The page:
Pressure ulcer is defined as any degenerative change due to pressure upon tissues. Pressure ulcer is a problem that threatens every patient with spinal cord injury (SPI). Near 85% of patients with SPI develop a pressure ulcer during their lives and 8% of them die due to this disorder (1, 2). It increases the cost and duration of hospitalization and impairs the quality of life. Precipitating factors for ulcer formation are numerous. Intrinsic factors are obesity, diabetes, malnutrition and sensory, motor and autonomic impairment. Extrinsic factors include direct trauma, friction, and pressure (3).

These ulcers are regions of localized damage to the skin and its underlying tissues and usually develop over bony prominences such as heels and sacrum (2, 4-6). These ulcers cause great suffer for patients and their caregivers. Its prevalence depends on patient’s factors like age, physical impairment, and treatment setting. Although there are numerous pharmacological, surgical and physical therapies for treatment of these ulcers, healing of pressure ulcer still takes a long time and some ulcers do not heal completely (7, 8).

Low-level laser therapy (LLLT) has been used for pain relief, wound healing and control of inflammation since 1960s. This kind of laser promotes fibroblast proliferation, collagen synthesis and epithelialization (9). At cellular level, laser bio-stimulation increases succinic dehydrogenase activity and alters the prostaglandin level, which promotes wound healing (10). It increases adenosine diphosphate (ATP) synthesis and energy production, prevents cellular necrosis, and stimulates fibroblast and macrophage proliferation (9, 11, 12). LLLT may be applied locally, intravascularly or combined together. Intravascular irradiation of blood (ILIB) is a safe and effective method for laser therapy, especially when systemic effects are needed. It improves bio-stimulation, the rheological properties of blood and microcirculation, and has immunocorrective, antibacterial, anti-inflammatory and vasodilative effects (13-15).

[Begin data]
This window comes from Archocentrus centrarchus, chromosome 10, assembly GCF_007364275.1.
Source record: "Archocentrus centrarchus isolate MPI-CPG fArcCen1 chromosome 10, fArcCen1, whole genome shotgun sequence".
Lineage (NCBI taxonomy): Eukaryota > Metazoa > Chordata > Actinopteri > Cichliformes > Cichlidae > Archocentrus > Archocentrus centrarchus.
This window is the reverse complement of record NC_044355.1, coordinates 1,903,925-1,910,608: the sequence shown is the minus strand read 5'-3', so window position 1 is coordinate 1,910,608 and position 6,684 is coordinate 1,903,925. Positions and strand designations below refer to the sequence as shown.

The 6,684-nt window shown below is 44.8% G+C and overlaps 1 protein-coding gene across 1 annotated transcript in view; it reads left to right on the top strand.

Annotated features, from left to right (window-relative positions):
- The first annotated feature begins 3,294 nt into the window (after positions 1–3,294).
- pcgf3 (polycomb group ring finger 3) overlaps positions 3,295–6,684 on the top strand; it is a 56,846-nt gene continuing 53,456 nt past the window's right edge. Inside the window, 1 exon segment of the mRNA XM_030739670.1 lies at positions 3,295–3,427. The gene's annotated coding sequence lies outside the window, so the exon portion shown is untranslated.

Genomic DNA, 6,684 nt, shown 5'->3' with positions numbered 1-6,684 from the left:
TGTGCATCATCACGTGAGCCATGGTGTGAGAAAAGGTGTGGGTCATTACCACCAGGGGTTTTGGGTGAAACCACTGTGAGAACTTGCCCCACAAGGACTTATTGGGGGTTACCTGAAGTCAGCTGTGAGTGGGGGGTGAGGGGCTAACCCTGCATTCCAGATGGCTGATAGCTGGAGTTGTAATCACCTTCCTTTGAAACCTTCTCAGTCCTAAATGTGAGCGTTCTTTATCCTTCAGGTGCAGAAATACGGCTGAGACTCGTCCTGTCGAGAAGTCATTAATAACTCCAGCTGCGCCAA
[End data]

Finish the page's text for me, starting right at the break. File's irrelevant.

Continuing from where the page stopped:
Here, for the first time, we report the result of using LLLT along with ILIB in treating chronic deep pressure ulcer in a patient with SPI Due to Iran-Iraq war.

2. Case Presentation

2.1. Methods